[tex-live] Default installation violates filesystem hierarchy standards

Michael Shell list1 at michaelshell.org
Mon Sep 28 21:36:59 CEST 2015

On Sun, 27 Sep 2015 22:38:41 +0200
Tristan Miller <psychonaut at nothingisreal.com> wrote:

> The /opt hierarchy was created for those rare packages which
> do not follow this convention.

In this dualistic universe, there are usually two or more valid ways
of cataloging something - in the case at hand either by specific file
functions (/bin, /man, etc.) or by specific package (e.g., Xorg,
TeX Live, etc. - the files' "parent" class).

The former view facilitates system performance by reducing path lookup
times and reducing the complexity of the directory trees while the
latter facilitates ease of system administration at the package level.
The larger and more complex the package, the more appealing the latter
approach becomes.

Although most all source compiled packages do install by default into
/usr/local, they usually do so by dispersing their individual files into
/usr/local/bin, /usr/local/man, etc., not by creating a new package
directory in /usr/local. That is what /opt is for.

I believe that /opt was created for large packages to facilitate their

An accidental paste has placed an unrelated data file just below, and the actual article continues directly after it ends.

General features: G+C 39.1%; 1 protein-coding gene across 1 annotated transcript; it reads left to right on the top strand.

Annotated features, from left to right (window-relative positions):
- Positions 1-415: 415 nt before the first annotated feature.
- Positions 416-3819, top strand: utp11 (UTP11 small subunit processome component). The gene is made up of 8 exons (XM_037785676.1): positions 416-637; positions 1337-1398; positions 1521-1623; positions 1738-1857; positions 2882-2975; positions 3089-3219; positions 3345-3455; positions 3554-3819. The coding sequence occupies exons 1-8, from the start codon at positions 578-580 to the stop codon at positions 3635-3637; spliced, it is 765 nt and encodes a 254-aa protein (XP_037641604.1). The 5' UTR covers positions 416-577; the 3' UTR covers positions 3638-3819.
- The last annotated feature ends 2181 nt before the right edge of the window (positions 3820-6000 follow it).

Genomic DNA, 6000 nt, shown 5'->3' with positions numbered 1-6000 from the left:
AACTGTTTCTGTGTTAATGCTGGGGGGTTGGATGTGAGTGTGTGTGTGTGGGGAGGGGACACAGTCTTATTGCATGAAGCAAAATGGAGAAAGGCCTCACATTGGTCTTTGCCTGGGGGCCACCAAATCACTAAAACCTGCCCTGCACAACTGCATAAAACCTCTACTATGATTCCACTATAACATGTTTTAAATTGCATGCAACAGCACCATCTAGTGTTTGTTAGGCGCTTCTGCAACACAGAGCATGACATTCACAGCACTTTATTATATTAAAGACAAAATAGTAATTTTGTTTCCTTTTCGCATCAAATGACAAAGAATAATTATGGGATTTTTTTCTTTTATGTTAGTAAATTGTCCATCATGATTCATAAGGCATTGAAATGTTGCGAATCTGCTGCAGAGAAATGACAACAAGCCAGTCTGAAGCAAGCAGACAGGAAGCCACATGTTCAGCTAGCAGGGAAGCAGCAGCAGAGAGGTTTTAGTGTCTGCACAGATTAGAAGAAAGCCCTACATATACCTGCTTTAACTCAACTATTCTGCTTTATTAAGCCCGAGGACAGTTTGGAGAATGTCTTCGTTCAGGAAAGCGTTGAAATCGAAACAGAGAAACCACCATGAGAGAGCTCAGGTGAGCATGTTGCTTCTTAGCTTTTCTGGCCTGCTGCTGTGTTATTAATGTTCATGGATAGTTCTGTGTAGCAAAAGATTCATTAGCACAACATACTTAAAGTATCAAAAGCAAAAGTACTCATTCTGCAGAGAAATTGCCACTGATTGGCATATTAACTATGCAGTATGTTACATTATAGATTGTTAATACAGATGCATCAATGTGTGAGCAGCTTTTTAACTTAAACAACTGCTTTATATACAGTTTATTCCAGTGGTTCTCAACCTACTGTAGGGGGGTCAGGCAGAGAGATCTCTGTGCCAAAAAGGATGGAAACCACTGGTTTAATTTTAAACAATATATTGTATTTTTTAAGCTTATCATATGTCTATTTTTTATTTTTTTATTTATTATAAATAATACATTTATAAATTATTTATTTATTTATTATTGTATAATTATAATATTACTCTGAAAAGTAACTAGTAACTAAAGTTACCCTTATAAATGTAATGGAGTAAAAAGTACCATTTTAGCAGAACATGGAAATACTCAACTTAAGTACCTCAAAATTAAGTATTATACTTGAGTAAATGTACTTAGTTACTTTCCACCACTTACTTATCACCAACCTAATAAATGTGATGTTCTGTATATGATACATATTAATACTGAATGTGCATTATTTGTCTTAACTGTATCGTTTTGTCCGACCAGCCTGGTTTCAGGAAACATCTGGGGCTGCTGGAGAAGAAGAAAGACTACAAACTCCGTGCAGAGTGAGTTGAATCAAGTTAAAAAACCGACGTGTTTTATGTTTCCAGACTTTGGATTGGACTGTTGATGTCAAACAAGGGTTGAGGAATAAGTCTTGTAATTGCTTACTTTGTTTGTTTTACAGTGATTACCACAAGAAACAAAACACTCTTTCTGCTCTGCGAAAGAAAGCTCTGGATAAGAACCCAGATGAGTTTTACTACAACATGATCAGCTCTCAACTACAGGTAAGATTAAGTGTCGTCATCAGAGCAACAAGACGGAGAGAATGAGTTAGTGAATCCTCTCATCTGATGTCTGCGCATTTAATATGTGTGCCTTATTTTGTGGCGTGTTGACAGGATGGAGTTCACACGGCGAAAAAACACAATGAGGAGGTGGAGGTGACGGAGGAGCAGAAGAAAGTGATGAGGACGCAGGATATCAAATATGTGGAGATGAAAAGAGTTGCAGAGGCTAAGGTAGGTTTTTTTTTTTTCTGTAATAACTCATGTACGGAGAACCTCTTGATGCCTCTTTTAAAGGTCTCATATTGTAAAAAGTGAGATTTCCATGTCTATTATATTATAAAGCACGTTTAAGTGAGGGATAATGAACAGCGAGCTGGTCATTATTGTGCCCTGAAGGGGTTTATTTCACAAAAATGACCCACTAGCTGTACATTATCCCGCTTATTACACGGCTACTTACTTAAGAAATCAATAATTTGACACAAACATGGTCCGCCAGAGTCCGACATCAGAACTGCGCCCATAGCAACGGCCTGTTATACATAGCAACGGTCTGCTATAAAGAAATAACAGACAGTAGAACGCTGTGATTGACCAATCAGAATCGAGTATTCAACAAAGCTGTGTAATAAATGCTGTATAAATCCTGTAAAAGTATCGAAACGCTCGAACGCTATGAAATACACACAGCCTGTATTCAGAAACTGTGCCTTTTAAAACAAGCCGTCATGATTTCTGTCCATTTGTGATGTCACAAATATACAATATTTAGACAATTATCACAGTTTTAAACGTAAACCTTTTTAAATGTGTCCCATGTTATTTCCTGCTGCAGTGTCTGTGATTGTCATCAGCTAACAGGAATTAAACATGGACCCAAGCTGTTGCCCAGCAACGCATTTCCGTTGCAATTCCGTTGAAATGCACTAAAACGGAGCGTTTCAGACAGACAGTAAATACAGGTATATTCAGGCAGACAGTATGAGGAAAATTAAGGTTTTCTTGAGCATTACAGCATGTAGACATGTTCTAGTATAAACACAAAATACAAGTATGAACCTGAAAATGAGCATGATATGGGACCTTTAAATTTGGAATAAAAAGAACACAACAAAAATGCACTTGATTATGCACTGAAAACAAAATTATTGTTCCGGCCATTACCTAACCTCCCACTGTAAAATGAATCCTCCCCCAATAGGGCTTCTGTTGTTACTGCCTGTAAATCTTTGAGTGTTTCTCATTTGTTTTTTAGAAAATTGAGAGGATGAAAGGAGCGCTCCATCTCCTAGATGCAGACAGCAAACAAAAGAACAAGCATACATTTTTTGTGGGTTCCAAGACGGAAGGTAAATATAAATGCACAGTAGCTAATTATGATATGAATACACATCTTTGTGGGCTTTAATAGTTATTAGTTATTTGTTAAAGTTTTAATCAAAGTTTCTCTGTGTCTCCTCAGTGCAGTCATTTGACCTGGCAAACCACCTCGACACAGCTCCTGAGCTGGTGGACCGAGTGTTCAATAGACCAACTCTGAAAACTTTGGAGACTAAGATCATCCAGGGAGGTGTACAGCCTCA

quick and easy wholesale removal or update. Any package that "disperses"
many files into /usr, /usr/local, etc., can be difficult to remove or
update in the absence of a package manager application (e.g., rpm).

( BTW, for installing source compiled packages, porg should be given
serious consideration: http://porg.sourceforge.net/ )

As far as TeX Live goes, I believe that the real issue here may not be
so much a matter of default behavior, but rather simply one of
documentation and user visible installation options, suggestions and help.

It is OK to keep the defaults as they are, but the /opt option should be
presented to users during installation and maybe with a short mention of
the various views/opinions here and the tradeoffs of using each. 

In my own opinion, TeX Live is a near perfect example of the reason /opt
exists in the first place.


  Mike Shell

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